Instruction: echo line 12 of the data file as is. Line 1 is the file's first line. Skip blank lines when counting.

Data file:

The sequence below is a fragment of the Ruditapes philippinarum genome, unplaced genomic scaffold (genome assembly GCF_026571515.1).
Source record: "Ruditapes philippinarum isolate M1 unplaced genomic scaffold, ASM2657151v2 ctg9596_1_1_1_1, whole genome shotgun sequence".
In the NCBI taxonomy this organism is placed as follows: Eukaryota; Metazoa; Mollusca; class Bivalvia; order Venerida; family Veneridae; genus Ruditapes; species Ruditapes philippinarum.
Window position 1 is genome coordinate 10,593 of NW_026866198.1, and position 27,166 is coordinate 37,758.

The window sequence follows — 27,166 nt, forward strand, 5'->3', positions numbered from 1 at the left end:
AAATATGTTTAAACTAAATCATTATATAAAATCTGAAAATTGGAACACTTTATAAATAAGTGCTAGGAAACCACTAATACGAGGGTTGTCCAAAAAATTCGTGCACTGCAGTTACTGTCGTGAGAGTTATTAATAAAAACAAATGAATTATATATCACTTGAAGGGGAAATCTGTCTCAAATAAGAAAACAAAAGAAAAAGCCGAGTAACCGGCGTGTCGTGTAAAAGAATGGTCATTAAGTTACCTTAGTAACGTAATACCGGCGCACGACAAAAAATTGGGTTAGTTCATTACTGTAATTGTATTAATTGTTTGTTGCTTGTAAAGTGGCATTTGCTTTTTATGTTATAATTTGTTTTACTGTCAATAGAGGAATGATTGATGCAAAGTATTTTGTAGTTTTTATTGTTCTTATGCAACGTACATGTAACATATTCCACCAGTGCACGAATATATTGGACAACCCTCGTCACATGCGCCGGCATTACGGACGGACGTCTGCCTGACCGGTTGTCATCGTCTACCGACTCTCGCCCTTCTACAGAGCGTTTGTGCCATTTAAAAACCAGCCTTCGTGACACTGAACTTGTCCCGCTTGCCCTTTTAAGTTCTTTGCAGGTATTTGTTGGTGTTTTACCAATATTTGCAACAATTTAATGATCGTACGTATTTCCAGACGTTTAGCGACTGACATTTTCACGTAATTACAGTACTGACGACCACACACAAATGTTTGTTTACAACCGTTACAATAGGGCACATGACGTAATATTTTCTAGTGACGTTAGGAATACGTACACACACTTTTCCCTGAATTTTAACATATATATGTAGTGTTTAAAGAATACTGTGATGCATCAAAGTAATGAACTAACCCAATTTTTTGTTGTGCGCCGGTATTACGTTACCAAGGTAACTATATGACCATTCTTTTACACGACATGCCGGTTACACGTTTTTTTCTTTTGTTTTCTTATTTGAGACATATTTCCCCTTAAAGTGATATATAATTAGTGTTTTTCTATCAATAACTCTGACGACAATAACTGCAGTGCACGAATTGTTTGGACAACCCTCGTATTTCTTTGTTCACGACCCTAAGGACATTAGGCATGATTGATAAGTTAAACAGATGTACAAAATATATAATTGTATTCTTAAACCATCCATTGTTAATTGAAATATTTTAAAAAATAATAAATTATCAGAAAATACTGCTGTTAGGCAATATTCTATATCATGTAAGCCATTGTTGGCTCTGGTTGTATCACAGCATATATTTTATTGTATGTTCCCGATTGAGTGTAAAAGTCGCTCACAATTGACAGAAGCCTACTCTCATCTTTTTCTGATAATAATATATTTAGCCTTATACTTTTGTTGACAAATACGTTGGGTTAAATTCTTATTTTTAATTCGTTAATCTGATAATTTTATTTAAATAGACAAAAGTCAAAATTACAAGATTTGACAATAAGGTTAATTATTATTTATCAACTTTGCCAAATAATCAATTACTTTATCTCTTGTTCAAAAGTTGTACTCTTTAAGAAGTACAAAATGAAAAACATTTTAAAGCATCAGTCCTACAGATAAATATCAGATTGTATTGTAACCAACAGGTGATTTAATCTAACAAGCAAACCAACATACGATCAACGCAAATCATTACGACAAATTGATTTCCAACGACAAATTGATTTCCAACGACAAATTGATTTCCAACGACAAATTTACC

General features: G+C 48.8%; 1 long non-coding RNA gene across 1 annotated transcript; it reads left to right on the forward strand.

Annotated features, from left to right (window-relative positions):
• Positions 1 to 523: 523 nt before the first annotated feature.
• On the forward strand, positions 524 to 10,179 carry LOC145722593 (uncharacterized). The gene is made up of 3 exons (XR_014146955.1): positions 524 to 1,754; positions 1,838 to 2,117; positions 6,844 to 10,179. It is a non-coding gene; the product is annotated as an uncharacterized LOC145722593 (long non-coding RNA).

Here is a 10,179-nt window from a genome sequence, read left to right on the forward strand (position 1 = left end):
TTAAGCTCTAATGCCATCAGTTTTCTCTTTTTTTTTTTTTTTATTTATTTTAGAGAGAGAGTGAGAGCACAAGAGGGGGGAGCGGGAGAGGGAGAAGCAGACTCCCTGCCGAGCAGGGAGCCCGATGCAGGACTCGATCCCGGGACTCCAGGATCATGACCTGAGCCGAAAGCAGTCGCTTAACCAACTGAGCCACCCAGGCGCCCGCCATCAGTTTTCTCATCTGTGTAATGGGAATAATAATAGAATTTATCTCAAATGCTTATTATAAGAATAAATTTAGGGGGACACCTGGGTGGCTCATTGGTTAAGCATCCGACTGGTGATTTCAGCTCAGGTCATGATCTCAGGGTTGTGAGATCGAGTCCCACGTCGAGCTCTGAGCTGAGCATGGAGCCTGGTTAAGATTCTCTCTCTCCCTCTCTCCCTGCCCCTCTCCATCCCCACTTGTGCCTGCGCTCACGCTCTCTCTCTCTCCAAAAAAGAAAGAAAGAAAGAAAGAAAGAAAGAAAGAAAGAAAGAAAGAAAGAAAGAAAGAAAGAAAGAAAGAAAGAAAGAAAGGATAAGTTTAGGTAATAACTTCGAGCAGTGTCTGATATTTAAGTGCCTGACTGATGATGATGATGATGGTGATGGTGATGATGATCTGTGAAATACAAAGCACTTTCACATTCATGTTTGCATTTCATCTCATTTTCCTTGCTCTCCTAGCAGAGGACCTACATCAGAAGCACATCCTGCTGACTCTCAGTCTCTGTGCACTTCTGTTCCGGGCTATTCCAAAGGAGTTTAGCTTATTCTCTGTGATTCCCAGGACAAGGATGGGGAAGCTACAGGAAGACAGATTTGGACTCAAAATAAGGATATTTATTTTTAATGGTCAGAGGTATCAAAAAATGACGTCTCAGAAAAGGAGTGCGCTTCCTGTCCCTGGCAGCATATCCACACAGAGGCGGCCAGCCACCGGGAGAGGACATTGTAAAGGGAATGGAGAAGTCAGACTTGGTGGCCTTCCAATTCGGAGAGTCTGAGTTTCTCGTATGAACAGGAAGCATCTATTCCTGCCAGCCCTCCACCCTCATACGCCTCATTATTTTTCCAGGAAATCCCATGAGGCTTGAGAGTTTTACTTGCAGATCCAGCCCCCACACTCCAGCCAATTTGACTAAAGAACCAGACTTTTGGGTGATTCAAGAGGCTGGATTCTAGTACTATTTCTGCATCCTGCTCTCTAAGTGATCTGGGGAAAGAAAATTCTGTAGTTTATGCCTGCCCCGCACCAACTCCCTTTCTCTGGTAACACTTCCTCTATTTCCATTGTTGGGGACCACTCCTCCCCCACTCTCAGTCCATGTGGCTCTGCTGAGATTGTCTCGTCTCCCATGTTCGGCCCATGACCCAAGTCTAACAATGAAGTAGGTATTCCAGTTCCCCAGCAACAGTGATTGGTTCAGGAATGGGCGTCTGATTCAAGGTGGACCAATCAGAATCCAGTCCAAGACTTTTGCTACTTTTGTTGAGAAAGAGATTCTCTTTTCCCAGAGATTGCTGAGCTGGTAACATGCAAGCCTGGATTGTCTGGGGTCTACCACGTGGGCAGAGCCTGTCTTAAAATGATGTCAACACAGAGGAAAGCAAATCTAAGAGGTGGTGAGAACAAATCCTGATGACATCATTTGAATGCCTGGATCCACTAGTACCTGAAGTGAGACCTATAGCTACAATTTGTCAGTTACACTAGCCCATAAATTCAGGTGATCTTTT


TTAAGCTCTAATGCCATCAGTTTTCTCTTTTTTTTTTTTTTTATTTATTTTAGAGAGAGAGTGAGAGCACAAGAGGGGGGAGCGGGAGAGGGAGAAGCAGACTCCCTGCCGAGCAGGGAGCCCGATGCAGGACTCGATCCCGGGACTCCAGGATCATGACCTGAGCCGAAAGCAGTCGCTTAACCAACTGAGCCACCCAGGCGCCCGCCATCAGTTTTCTCATCTGTGTAATGGGAATAATAATAGAATTTATCTCAAATGCTTATTATAAGAATAAATTTAGGGGGACACCTGGGTGGCTCATTGGTTAAGCATCCGACTGGTGATTTCAGCTCAGGTCATGATCTCAGGGTTGTGAGATCGAGTCCCACGTCGAGCTCTGAGCTGAGCATGGAGCCTGGTTAAGATTCTCTCTCTCCCTCTCTCCCTGCCCCTCTCCATCCCCACTTGTGCCTGCGCTCACGCTCTCTCTCTCTCCAAAAAAGAAAGAAAGAAAGAAAGAAAGAAAGAAAGAAAGAAAGAAAGAAAGAAAGAAAGAAAGAAAGAAAGAAAGAAAGAAAGGATAAGTTTAGGTAATAACTTCGAGCAGTGTCTGATATTTAAGTGCCTGACTGATGATGATGATGATGGTGATGGTGATGATGATCTGTGAAATACAAAGCACTTTCACATTCATGTTTGCATTTCATCTCATTTTCCTTGCTCTCCTAGCAGAGGACCTACATCAGAAGCACATCCTGCTGACTCTCAGTCTCTGTGCACTTCTGTTCCGGGCTATTCCAAAGGAGTTTAGCTTATTCTCTGTGATTCCCAGGACAAGGATGGGGAAGCTACAGGAAGACAGATTTGGACTCAAAATAAGGATATTTATTTTTAATGGTCAGAGGTATCAAAAAATGACGTCTCAGAAAAGGAGTGCGCTTCCTGTCCCTGGCAGCATATCCACACAGAGGCGGCCAGCCACCGGGAGAGGACATTGTAAAGGGAATGGAGAAGTCAGACTTGGTGGCCTTCCAATTCGGAGAGTCTGAGTTTCTCGTATGAACAGGAAGCATCTATTCCTGCCAGCCCTCCACCCTCATACGCCTCATTATTTTTCCAGGAAATCCCATGAGGCTTGAGAGTTTTACTTGCAGATCCAGCCCCCACACTCCAGCCAATTTGACTAAAGAACCAGACTTTTGGGTGATTCAAGAGGCTGGATTCTAGTACTATTTCTGCATCCTGCTCTCTAAGTGATCTGGGGAAAGAAAATTCTGTAGTTTATGCCTGCCCCGCACCAACTCCCTTTCTCTGGTAACACTTCCTCTATTTCCATTGTTGGGGACCACTCCTCCCCCACTCTCAGTCCATGTGGCTCTGCTGAGATTGTCTCGTCTCCCATGTTCGGCCCATGACCCAAGTCTAACAATGAAGTAGGTATTCCAGTTCCCCAGCAACAGTGATTGGTTCAGGAATGGGCGTCTGATTCAAGGTGGACCAATCAGAATCCAGTCCAAGACTTTTGCTACTTTTGTTGAGAAAGAGATTCTCTTTTCCCAGAGATTGCTGAGCTGGTAACATGCAAGCCTGGATTGTCTGGGGTCTACCACGTGGGCAGAGCCTGTCTTAAAATGATGTCAACACAGAGGAAAGCAAATCTAAGAGGTGGTGAGAACAAATCCTGATGACATCATTTGAATGCCTGGATCCACTAGTACCTGAAGTGAGACCTATAGCTACAATTTGTCAGTTACACTAGCCCATAAATTCAGGTGATCTTTT